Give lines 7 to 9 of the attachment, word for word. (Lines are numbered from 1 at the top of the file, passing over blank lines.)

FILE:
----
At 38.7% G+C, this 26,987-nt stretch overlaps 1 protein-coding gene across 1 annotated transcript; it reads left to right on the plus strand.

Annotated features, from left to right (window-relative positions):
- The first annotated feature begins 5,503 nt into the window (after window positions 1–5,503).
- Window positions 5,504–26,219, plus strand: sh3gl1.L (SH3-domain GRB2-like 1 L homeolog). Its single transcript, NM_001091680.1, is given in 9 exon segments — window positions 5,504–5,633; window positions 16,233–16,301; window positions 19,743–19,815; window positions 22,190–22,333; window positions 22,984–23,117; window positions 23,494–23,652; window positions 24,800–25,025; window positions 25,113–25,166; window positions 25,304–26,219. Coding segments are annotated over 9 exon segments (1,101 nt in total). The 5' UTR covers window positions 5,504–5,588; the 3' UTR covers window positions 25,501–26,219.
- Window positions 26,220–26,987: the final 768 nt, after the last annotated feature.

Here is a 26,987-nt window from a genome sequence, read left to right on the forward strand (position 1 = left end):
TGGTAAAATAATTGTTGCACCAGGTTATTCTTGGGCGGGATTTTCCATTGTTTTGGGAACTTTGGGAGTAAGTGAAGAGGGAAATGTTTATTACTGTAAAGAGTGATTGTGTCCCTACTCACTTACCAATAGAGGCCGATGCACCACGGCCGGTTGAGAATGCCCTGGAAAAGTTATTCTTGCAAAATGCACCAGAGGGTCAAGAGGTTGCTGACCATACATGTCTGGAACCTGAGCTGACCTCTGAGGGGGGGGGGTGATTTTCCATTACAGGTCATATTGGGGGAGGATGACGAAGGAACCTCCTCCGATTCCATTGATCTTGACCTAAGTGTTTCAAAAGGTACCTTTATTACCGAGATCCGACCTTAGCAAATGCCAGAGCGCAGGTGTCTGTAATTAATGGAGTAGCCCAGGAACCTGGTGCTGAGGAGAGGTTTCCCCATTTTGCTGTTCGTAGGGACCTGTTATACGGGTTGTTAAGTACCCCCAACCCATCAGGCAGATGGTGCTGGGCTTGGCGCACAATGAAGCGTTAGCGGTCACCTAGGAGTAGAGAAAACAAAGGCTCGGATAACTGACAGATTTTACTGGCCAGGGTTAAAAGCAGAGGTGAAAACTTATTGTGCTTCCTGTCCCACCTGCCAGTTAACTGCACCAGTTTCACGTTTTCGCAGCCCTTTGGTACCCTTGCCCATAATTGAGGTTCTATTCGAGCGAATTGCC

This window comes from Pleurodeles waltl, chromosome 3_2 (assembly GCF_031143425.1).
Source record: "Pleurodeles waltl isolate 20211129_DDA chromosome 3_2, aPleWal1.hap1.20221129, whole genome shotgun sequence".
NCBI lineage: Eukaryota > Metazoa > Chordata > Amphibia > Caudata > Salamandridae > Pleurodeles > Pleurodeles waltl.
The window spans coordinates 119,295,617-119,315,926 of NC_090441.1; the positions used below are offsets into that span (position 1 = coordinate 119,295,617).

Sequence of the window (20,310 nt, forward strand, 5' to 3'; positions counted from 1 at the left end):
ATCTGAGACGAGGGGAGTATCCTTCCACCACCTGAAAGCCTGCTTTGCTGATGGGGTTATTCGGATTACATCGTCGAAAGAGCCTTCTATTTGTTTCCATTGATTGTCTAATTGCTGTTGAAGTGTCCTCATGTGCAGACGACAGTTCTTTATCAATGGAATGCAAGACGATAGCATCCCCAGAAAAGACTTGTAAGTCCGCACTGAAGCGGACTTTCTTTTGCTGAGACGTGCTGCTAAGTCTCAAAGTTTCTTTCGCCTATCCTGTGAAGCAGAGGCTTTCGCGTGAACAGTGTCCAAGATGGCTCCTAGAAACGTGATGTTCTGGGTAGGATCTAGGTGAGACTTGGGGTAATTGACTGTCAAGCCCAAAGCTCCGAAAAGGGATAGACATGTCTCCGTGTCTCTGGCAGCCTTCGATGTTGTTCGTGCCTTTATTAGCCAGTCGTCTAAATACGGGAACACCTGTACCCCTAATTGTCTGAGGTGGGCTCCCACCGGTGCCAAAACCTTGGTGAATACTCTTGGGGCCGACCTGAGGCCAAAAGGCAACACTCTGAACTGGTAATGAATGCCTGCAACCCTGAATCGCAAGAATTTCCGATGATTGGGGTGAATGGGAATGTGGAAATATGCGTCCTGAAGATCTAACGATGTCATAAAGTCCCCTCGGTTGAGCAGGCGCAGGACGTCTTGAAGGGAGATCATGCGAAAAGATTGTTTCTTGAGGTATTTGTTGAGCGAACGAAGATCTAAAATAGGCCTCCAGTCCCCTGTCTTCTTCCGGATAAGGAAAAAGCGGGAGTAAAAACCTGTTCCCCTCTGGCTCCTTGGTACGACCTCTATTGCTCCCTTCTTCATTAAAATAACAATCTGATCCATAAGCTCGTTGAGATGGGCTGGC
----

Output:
TGGTAAAATAATTGTTGCACCAGGTTATTCTTGGGCGGGATTTTCCATTGTTTTGGGAACTTTGGGAGTAAGTGAAGAGGGAAATGTTTATTACTGTAAAGAGTGATTGTGTCCCTACTCACTTACCAATAGAGGCCGATGCACCACGGCCGGTTGAGAATGCCCTGGAAAAGTTATTCTTGCAAAATGCACCAGAGGGTCAAGAGGTTGCTGACCATACATGTCTGGAACCTGAGCTGACCTCTGAGGGGGGGGGGTGATTTTCCATTACAGGTCATATTGGGGGAGGATGACGAAGGAACCTCCTCCGATTCCATTGATCTTGACCTAAGTGTTTCAAAAGGTACCTTTATTACCGAGATCCGACCTTAGCAAATGCCAGAGCGCAGGTGTCTGTAATTAATGGAGTAGCCCAGGAACCTGGTGCTGAGGAGAGGTTTCCCCATTTTGCTGTTCGTAGGGACCTGTTATACGGGTTGTTAAGTACCCCCAACCCATCAGGCAGATGGTGCTGGGCTTGGCGCACAATGAAGCGTTAGCGGTCACCTAGGAGTAGAGAAAACAAAGGCTCGGATAACTGACAGATTTTACTGGCCAGGGTTAAAAGCAGAGGTGAAAACTTATTGTGCTTCCTGTCCCACCTGCCAGTTAACTGCACCAGTTTCACGTTTTCGCAGCCCTTTGGTACCCTTGCCCATAATTGAGGTTCTATTCGAGCGAATTGCC

This window comes from Pleurodeles waltl, chromosome 3_2 (assembly GCF_031143425.1).
Source record: "Pleurodeles waltl isolate 20211129_DDA chromosome 3_2, aPleWal1.hap1.20221129, whole genome shotgun sequence".